As many of you know, International Champagne Day (ICD) was a couple of weeks ago, created, I guess, as a reason to pop open a bottle of bubbly, but we already put away more than our fair share of champagne in the Drunken Cyclist house. Yes, we pop bottles for special occasions, but we also consider Tuesdays (or Thursdays, for that matter) to be a rather special event. In fact, pretty much any day that we spend above ground worthy of popping a bottle of champagne.
Well that particular week, there were plenty of opportunities to pop a few corks, not just ICD….
Generally speaking, I am not one to forget important dates since, after all, they are just numbers (and math is one of my three passions that I list at the top of the page). Thus, I knew for a while that my anniversary was approaching. I had planned to make my wife dinner, open a nice bottle of champagne, and have an overall nice evening.
Well, things, as usual, did not go exactly as I planned….
1999 Cattier Champagne Brut Premier Cru Chigny-lès-Roses: Retail $75. I suck. Really. I suck. Today was my anniversary and I had thought about cooking a “special” dinner for her. Instead, she insisted that we cook the leftover beef from the barbecue the day before; she was adamant that we cook the Korean Kalbi. OK. So I went down and got a bottle of vintage champagne to have after the boys went to bed. Then I forgot to put it in the fridge. No problem. I put it in the freezer. Then I forgot to take it out. Luckily, it was not frozen, barely. No problem. I poured the wine, and took a sip–good, but still very cold. As I tried to warm it up in my hands, it gradually lost a lot of what was left of its sparkle. Oh well, I guess there is always next year. Unrated.
#2: International Champagne Day
I have been writing about wine for almost three years now and as I get more “experience” I gradually “learn” a bit. Well, it was not until this year that I “learned” that International Champagne Day was usually the same week as my anniversary. I am not really sure why it took me so long to figure this out–perhaps it is because, as I stated, we drink a lot of champagne and therefore I really never took notice, or, more simply, I am just a dope.
Well, this ICD, I pulled out what I thought was going to be a bit of a heavy hitter. My mistake? I bought these wines from the state-run Pennsylvania Liquor Control Board (PLCB) store, which is notorious for buying damaged wine and, even worse, storing wine in terrible conditions (yes I have finally learned and rarely shop at the PLCB anymore, but given that it is technically the only place where a resident of the Commonwealth of Pennsylvania can legally buy wine….).
1999 Bollinger Champagne La Grande Année: Retail $120. I popped this open with some friends for International Champagne Day this past week. As many of you know, I am a big champagne fan, particularly vintage champagnes with a bit of age on them. There is a rumor out there that champagne does not age, which is perpetuated by those in Champagne that claim that the wine is ready on release. While this might be true for Non-vintage wines (although I am not ceding the argument by any means), it is decidedly not true when it comes to vintage bubbles. Vintage champagne is not made every year (although in the last decade or so, thanks to global climate change, it certainly seems that way)–it is only made in the best years and therefore, in my opinion (although it is certainly not uniquely mine), vintage champagne can age just like any other fine wine. Well, for what ever reason, it does not seem as though this wine has aged all that well. The wine had great vintage champagne flavors of toasted bread and a bit of sherry, but there was very little sparkle, which diminished the experience for the others (although honestly, not that much for me). Unrated.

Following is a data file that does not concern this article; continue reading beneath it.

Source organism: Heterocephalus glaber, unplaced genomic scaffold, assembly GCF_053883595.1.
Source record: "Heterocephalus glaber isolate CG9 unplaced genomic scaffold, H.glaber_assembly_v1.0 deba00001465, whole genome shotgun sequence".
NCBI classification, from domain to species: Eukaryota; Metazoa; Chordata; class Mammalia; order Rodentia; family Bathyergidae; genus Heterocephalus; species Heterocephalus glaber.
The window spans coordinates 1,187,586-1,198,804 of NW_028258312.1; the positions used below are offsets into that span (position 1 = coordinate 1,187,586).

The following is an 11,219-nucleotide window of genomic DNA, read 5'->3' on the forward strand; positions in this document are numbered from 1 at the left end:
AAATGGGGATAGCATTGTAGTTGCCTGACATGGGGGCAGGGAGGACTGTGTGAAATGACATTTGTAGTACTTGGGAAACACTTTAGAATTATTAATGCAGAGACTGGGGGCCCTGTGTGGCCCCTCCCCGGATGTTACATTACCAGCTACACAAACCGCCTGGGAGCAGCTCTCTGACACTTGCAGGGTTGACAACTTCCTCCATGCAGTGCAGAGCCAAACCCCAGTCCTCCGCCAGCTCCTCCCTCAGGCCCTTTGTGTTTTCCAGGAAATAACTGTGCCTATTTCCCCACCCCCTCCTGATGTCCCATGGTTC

#3: A Visit from Good Friends
After two rather unsuccessful bottles of champagne, some might have shied away from popping a third in the same week. Not me. Some good friends who had moved away a couple of years ago were back in town for the night and we needed to pop a few corks. As is our want, we start with some bubbles. They brought over a very nice bottle of Roederer Estate L’Ermitage Brut (a domestic sparkler from the Anderson Valley in California), which we sipped while waiting for my wife to return from a work event. Seeing that the Roederer had no hope of lasting through the appetizers (they also brought some lovely caviar as well), I checked my Cellar Tracker and saw that I had one bottle of Pommery left in the cellar. Now, champagne lovers will not necessarily start doing cartwheels at the mention of a Pommery Non-Vintage Brut, but I feel strongly that it is one of the better values to be had in Champagne, and a Drunken Cyclist house favorite.
So I went down to the cellar to grab the bottle, and much to my surprise, there was not one bottle–there were two! For those of you that don’t have some sort of cellar management system, this might not seem like that big of a deal. Well, I can assure you, at least in this house, that it is far more common to go down looking for a bottle that is in the inventory, only to find out that it is long since gone.
So I was rather happy about it–kind of like putting on an old pair of jeans and finding $40 in the pocket.
NV Pommery Champagne Brut Royal: Retail $40. Great vibrant sparkle, tropical notes with a bit of fresh-baked bread. Vibrant acidity and long finish. Paired well with the Russian caviar. Very Good to Outstanding. 88-90 Points.